Virtual reality reduces ICU patients' pain and anxiety during painful procedures


A clinical trial at Bellvitge Hospital shows that the experience of patients undergoing chest drain removal after heart surgery improves with the incorporation of this immersive practic

ICU patients who have to undergo a rather painful treatment such as the removal of chest drains after cardiac surgery have seen a 25% reduction in pain and a 30% reduction in distress thanks to the use of virtual reality glasses, according to a clinical study conducted by nurse Laia Gascón in the ICU of the Bellvitge University (HUB).

The study has been carried out over the last year on 100 patients, half of whom had their chest drains removed with analgesic pre-treatment and virtual reality goggles, while the other 50 patients had their drains removed with analgesic support only.

Pain and anxiety levels before, immediately after and 30 minutes after the drain removal procedure have been measured with standardised assessments, with the addition of key vital signs such as blood pressure, heart and respiratory rates and blood oxygen levels.

Patients who used the virtual reality glasses showed a significant reduction in pain, anxiety and average blood pressure compared to patients in the control group, "which allows us to conclude that it is a safe, easy-to-use and highly effective non-pharmacological tool," explains Laia Gascón. The average satisfaction index of patients who used the immersive tool was 8.3.

Drains play a crucial role in the recovery of patients following cardiac surgery, being vital for maintaining optimal haemodynamic function by eliminating excess blood, fluids, and trapped air around the heart. This helps stave off complications like severe bleeding and inflammation. Typically, these drains are removed within 24 to 48 hours post-surgery, a process that tends to be quite uncomfortable, necessitating the use of pain relief medications.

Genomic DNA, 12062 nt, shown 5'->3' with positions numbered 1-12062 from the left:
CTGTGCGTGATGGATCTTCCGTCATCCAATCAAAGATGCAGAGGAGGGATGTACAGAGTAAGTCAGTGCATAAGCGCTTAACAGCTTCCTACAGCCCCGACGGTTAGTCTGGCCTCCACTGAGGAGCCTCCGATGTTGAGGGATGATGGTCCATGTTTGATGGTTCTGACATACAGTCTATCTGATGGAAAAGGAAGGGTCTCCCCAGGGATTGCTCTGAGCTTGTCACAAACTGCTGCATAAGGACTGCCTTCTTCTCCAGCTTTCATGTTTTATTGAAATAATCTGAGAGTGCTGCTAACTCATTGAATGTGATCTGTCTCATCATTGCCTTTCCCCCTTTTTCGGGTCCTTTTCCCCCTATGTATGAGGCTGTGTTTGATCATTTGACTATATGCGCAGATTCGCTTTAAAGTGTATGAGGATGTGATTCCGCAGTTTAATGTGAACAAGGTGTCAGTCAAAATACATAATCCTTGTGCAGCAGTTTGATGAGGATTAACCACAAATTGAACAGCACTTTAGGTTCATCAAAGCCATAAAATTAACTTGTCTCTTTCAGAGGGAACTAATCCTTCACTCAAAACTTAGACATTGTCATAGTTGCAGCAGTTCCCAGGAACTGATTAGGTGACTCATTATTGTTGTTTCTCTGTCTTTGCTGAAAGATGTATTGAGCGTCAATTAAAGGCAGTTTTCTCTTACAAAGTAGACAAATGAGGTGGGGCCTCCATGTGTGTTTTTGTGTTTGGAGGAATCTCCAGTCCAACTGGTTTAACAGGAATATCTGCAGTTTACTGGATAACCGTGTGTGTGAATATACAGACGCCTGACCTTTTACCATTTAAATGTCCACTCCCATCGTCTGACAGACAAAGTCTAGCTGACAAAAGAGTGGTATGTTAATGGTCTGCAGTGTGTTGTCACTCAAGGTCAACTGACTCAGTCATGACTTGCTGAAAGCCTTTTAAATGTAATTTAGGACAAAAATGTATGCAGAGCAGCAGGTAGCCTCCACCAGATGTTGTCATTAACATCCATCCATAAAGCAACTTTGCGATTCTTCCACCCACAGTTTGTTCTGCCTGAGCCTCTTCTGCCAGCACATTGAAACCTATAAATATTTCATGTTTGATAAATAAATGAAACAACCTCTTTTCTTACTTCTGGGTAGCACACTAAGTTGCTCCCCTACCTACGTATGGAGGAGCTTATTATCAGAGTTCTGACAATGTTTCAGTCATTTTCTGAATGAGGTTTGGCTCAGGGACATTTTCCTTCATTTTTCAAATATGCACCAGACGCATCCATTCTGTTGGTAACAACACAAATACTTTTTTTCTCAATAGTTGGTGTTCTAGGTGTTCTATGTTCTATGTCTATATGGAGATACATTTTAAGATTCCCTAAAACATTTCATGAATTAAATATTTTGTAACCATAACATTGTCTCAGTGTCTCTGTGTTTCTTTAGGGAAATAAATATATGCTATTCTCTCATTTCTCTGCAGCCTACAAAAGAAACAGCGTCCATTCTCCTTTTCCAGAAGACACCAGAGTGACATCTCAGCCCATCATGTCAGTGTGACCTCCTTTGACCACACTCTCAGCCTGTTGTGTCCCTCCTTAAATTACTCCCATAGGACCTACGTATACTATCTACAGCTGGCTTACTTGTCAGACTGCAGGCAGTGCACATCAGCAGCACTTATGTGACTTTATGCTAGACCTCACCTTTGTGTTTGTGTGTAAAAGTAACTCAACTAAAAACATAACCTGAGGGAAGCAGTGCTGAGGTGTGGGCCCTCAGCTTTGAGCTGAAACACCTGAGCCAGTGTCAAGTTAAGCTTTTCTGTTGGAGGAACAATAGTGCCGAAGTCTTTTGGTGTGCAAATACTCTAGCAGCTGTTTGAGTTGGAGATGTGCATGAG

Throughout the 15 to 20-minute extraction procedure, patients don a pair of specially designed glasses, to enjoy immersive video experiences curated from VRPharma extensive library, a key collaborator in this groundbreaking study.

Marta Martínez, Sara González, Laura Garcia, Silvia Serrano, Josep Maria Ramos, Ariadna Puig, and Gemma Via were also integral participants in this study, with Laia Gascón at the helm as the principal investigator. The study's findings were unveiled at the recent SEEUIC (Spanish Society of Intensive Care Nursing and Coronary Units) congress, which took place last June in Malaga.

This study is one of several humanization initiatives undertaken by the ICU and Bellvitge Hospital as a whole, a longstanding commitment to enhance the overall patient experience within the facility, extending beyond the realm of medical care. In this vein, it's noteworthy that this year, HUB has undertaken a transformation of its 64

Intensive Care Unit (ICU) cubicles, introducing sensory elements like lights, projections, sounds, and vibrations. This innovative approach aims to promote both functional and cognitive rehabilitation for critically ill patients.

Subscriu-te als nostres butlletins

Selecciona el butlletí que vols rebre: